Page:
Type Book
Date 2014-03-31
Tags picture book, children's book, galley, AT-0130, retelling

The Sagebrush Singers

Four animals, dissatisfied with their lots in life, set out for the town of Big Creek to be musicians. Along the way, they encounter--and drive off--a band of rustlers and horse thieves.

Sound familiar? The Sagebrush Singers, written by Herb Kernecker and illustrated by James Watts, is a very close retelling of "The Bremen Town Musicians", as collected by the Brothers Grimm, set in the American southwest.

In place of the ass, hound, cat, and cock from the original tale, The Sagebrush Singers features a burro, a coyote, a skunk, and a raven. Rather than simply encountering robbers, the Sagebrush Singers encounter a group of rustlers and horse thieves.

That's where the differences end, though; the story and the manner in which it is told are both very close to the source. For example, when the ass and hound come upon the cat, in "The Bremen Town Musicians":

It was not long before they came to a cat sitting in the road, looking as dismal as three wet days.

"Now then, what is the matter with you, old shaver?" said the ass.

Compare it with the scene in which burro and coyote meet the skunk in The Sagebrush Singers:

While crossing a wide arroyo they found little Skunk, lost and squeaking sadly.

"What are you complaining about, old stinker?" Burro asked.

The similarity is striking, and it's representative of the story as a whole. That's not to say that it's bad, but it is far from being original. The story is enjoyable enough, but that's because the original story was so.

Where The Sagebrush Singers does deviate from the original is in the motivation of the animals. In "The Bremen Town Musicians", the reasons the animals have fled their homes are an important part of the tone of the story: the ass has grown to old to carry the loads he once could; the dog has grown weak with age and is no longer any use in the hunt; the cat cannot run about after mice, as it did in its younger days; and the cock, though still useful, is to be killed and made into soup for company.

The animals in The Sagebrush Singers have slightly different motivations: the burro has been replaced by a truck, and feels lonely (and hungry) in his corral; the coyote is frustrated by people encroaching on his territory, always out to get him; the skunk has been chased away for become "a little too interested in the chicken coop"; and the raven is unhappy because of pollution.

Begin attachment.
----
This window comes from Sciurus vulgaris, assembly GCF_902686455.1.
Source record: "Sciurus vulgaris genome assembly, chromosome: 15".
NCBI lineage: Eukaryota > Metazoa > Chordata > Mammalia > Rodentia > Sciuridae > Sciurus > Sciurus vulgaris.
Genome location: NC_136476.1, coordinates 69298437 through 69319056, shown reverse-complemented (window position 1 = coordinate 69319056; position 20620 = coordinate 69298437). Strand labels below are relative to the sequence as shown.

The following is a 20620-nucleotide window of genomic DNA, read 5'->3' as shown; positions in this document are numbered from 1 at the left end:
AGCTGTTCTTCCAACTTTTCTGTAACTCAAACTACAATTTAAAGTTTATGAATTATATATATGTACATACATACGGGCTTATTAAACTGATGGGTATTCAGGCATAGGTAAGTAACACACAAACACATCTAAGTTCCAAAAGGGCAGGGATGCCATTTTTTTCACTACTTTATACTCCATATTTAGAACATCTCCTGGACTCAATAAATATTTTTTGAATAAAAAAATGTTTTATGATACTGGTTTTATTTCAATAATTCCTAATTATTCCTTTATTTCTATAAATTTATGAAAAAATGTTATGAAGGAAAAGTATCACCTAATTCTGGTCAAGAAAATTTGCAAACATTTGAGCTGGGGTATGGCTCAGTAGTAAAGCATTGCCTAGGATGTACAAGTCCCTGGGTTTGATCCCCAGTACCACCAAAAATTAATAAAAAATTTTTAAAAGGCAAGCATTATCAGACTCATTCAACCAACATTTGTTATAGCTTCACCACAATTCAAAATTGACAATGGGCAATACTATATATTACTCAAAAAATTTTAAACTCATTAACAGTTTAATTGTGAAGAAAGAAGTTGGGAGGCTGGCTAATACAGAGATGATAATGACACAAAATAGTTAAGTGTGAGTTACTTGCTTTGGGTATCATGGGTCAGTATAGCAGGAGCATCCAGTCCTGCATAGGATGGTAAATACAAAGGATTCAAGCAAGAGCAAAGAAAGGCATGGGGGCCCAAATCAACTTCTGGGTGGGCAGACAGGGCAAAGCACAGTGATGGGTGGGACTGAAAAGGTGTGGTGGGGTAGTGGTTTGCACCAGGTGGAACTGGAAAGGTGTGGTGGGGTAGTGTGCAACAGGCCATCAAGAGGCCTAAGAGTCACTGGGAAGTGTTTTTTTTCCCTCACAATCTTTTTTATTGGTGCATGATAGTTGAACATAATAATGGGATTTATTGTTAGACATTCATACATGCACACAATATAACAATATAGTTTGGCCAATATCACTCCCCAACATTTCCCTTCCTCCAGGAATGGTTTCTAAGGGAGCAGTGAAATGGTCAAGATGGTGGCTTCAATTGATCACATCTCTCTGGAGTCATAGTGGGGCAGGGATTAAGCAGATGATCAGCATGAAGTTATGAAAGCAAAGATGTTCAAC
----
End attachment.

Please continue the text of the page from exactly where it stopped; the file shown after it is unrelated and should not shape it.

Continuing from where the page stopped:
I feel like the story of "The Bremen Town Musicians" is much stronger for the animals' motivations, and by contrast The Sagebrush Singers is weaker. It's no worse than many children's stories, but I think it's appropriate to compare a retelling to the original, and The Sagebrush Singers doesn't measure up.

I'm not the biggest fan of the art. It illustrates the scenes well enough, but it doesn't really add to the book. It's just decoration. The style is the sort of simplified and exaggerated line art that is generally used for comedic effect, with uninspiring colors. Looking at some of the artist's other paintings, it seems he favors understated coloration, but his choices here don't suit either the story or the line art very well. It's a shame, because I think a different choice of palette might have provided a lot of atmosphere for the desert setting.

I love folk tales, and I always enjoy seeing retellings of the classics. The Sagebrush Singers is a competent retelling, but it doesn't exceed the original in any way. Those interested in the Brothers Grimm particularly will probably want to take a look at it, but for everyone else, I wouldn't recommend going out of your way for this one.

The Sagebrush Singers goes on sale March 31, 2014. It is recommended for children age 5 and up. It has a website which will feature an audio recording of "The Sagebrush Singers Song", and other supplementary material.

Disclosure: this review is based on an advance copy received free for review.

Name Role
Herbert Kernecker Author
James Watts Illustrator